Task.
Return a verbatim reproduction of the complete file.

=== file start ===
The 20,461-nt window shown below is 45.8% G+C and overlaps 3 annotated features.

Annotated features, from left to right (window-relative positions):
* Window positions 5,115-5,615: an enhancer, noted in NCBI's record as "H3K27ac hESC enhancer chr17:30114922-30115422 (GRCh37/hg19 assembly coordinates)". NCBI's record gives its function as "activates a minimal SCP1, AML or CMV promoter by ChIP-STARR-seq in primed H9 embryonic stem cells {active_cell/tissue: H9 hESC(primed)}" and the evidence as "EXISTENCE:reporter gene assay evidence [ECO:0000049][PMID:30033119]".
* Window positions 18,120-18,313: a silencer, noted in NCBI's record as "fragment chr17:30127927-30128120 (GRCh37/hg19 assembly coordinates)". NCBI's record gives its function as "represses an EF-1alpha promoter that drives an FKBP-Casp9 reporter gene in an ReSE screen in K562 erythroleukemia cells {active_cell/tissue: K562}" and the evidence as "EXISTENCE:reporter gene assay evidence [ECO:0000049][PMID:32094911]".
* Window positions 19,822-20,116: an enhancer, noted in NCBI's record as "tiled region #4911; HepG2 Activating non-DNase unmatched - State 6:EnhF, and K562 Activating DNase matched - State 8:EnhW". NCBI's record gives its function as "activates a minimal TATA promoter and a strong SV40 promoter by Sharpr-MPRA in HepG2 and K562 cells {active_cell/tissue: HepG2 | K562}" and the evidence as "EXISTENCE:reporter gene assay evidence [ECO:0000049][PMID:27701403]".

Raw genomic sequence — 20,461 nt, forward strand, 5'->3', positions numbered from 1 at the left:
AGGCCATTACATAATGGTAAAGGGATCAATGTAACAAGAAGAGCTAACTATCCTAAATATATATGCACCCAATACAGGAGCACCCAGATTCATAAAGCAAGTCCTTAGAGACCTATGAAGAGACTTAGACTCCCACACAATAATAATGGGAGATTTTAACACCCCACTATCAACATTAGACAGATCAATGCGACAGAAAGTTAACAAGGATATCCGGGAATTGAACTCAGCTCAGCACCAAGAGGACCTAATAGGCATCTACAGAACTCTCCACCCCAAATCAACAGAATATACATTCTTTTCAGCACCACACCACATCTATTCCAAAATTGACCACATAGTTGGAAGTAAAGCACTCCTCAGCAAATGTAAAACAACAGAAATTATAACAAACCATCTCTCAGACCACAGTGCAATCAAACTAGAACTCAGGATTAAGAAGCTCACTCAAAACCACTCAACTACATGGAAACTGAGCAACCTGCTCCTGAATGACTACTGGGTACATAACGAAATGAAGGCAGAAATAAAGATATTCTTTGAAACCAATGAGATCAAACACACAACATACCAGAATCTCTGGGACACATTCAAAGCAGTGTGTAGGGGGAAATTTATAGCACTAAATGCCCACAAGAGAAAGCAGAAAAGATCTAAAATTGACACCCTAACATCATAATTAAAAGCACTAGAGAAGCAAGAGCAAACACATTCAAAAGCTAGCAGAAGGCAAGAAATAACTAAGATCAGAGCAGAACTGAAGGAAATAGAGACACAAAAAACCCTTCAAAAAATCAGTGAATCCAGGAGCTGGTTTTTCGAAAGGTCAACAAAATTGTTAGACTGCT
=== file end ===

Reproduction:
The 20,461-nt window shown below is 45.8% G+C and overlaps 3 annotated features.

Annotated features, from left to right (window-relative positions):
* Window positions 5,115-5,615: an enhancer, noted in NCBI's record as "H3K27ac hESC enhancer chr17:30114922-30115422 (GRCh37/hg19 assembly coordinates)". NCBI's record gives its function as "activates a minimal SCP1, AML or CMV promoter by ChIP-STARR-seq in primed H9 embryonic stem cells {active_cell/tissue: H9 hESC(primed)}" and the evidence as "EXISTENCE:reporter gene assay evidence [ECO:0000049][PMID:30033119]".
* Window positions 18,120-18,313: a silencer, noted in NCBI's record as "fragment chr17:30127927-30128120 (GRCh37/hg19 assembly coordinates)". NCBI's record gives its function as "represses an EF-1alpha promoter that drives an FKBP-Casp9 reporter gene in an ReSE screen in K562 erythroleukemia cells {active_cell/tissue: K562}" and the evidence as "EXISTENCE:reporter gene assay evidence [ECO:0000049][PMID:32094911]".
* Window positions 19,822-20,116: an enhancer, noted in NCBI's record as "tiled region #4911; HepG2 Activating non-DNase unmatched - State 6:EnhF, and K562 Activating DNase matched - State 8:EnhW". NCBI's record gives its function as "activates a minimal TATA promoter and a strong SV40 promoter by Sharpr-MPRA in HepG2 and K562 cells {active_cell/tissue: HepG2 | K562}" and the evidence as "EXISTENCE:reporter gene assay evidence [ECO:0000049][PMID:27701403]".

Raw genomic sequence — 20,461 nt, forward strand, 5'->3', positions numbered from 1 at the left:
AGGCCATTACATAATGGTAAAGGGATCAATGTAACAAGAAGAGCTAACTATCCTAAATATATATGCACCCAATACAGGAGCACCCAGATTCATAAAGCAAGTCCTTAGAGACCTATGAAGAGACTTAGACTCCCACACAATAATAATGGGAGATTTTAACACCCCACTATCAACATTAGACAGATCAATGCGACAGAAAGTTAACAAGGATATCCGGGAATTGAACTCAGCTCAGCACCAAGAGGACCTAATAGGCATCTACAGAACTCTCCACCCCAAATCAACAGAATATACATTCTTTTCAGCACCACACCACATCTATTCCAAAATTGACCACATAGTTGGAAGTAAAGCACTCCTCAGCAAATGTAAAACAACAGAAATTATAACAAACCATCTCTCAGACCACAGTGCAATCAAACTAGAACTCAGGATTAAGAAGCTCACTCAAAACCACTCAACTACATGGAAACTGAGCAACCTGCTCCTGAATGACTACTGGGTACATAACGAAATGAAGGCAGAAATAAAGATATTCTTTGAAACCAATGAGATCAAACACACAACATACCAGAATCTCTGGGACACATTCAAAGCAGTGTGTAGGGGGAAATTTATAGCACTAAATGCCCACAAGAGAAAGCAGAAAAGATCTAAAATTGACACCCTAACATCATAATTAAAAGCACTAGAGAAGCAAGAGCAAACACATTCAAAAGCTAGCAGAAGGCAAGAAATAACTAAGATCAGAGCAGAACTGAAGGAAATAGAGACACAAAAAACCCTTCAAAAAATCAGTGAATCCAGGAGCTGGTTTTTCGAAAGGTCAACAAAATTGTTAGACTGCT